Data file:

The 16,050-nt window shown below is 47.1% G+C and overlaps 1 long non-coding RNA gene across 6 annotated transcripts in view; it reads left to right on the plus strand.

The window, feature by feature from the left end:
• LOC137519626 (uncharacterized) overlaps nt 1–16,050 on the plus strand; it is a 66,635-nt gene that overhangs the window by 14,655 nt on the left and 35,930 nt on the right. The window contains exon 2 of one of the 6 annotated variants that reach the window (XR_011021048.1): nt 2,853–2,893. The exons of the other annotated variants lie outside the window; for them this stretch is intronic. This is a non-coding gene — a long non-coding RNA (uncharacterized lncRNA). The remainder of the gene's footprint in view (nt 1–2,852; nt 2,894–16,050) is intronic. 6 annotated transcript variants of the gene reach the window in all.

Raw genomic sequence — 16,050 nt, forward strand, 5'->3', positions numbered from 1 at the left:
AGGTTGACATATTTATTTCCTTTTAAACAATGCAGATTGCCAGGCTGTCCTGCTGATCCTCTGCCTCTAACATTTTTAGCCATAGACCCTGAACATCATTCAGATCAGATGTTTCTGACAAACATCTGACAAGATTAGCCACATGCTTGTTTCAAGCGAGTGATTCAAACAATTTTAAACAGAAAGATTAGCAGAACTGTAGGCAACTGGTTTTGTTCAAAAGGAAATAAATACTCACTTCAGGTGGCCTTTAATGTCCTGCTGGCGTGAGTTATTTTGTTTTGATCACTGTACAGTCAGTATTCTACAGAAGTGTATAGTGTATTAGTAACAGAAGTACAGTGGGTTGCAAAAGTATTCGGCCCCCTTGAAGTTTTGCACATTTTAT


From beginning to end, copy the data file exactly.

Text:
The 16,050-nt window shown below is 47.1% G+C and overlaps 1 long non-coding RNA gene across 6 annotated transcripts in view; it reads left to right on the plus strand.

The window, feature by feature from the left end:
• LOC137519626 (uncharacterized) overlaps nt 1–16,050 on the plus strand; it is a 66,635-nt gene that overhangs the window by 14,655 nt on the left and 35,930 nt on the right. The window contains exon 2 of one of the 6 annotated variants that reach the window (XR_011021048.1): nt 2,853–2,893. The exons of the other annotated variants lie outside the window; for them this stretch is intronic. This is a non-coding gene — a long non-coding RNA (uncharacterized lncRNA). The remainder of the gene's footprint in view (nt 1–2,852; nt 2,894–16,050) is intronic. 6 annotated transcript variants of the gene reach the window in all.

Raw genomic sequence — 16,050 nt, forward strand, 5'->3', positions numbered from 1 at the left:
AGGTTGACATATTTATTTCCTTTTAAACAATGCAGATTGCCAGGCTGTCCTGCTGATCCTCTGCCTCTAACATTTTTAGCCATAGACCCTGAACATCATTCAGATCAGATGTTTCTGACAAACATCTGACAAGATTAGCCACATGCTTGTTTCAAGCGAGTGATTCAAACAATTTTAAACAGAAAGATTAGCAGAACTGTAGGCAACTGGTTTTGTTCAAAAGGAAATAAATACTCACTTCAGGTGGCCTTTAATGTCCTGCTGGCGTGAGTTATTTTGTTTTGATCACTGTACAGTCAGTATTCTACAGAAGTGTATAGTGTATTAGTAACAGAAGTACAGTGGGTTGCAAAAGTATTCGGCCCCCTTGAAGTTTTGCACATTTTAT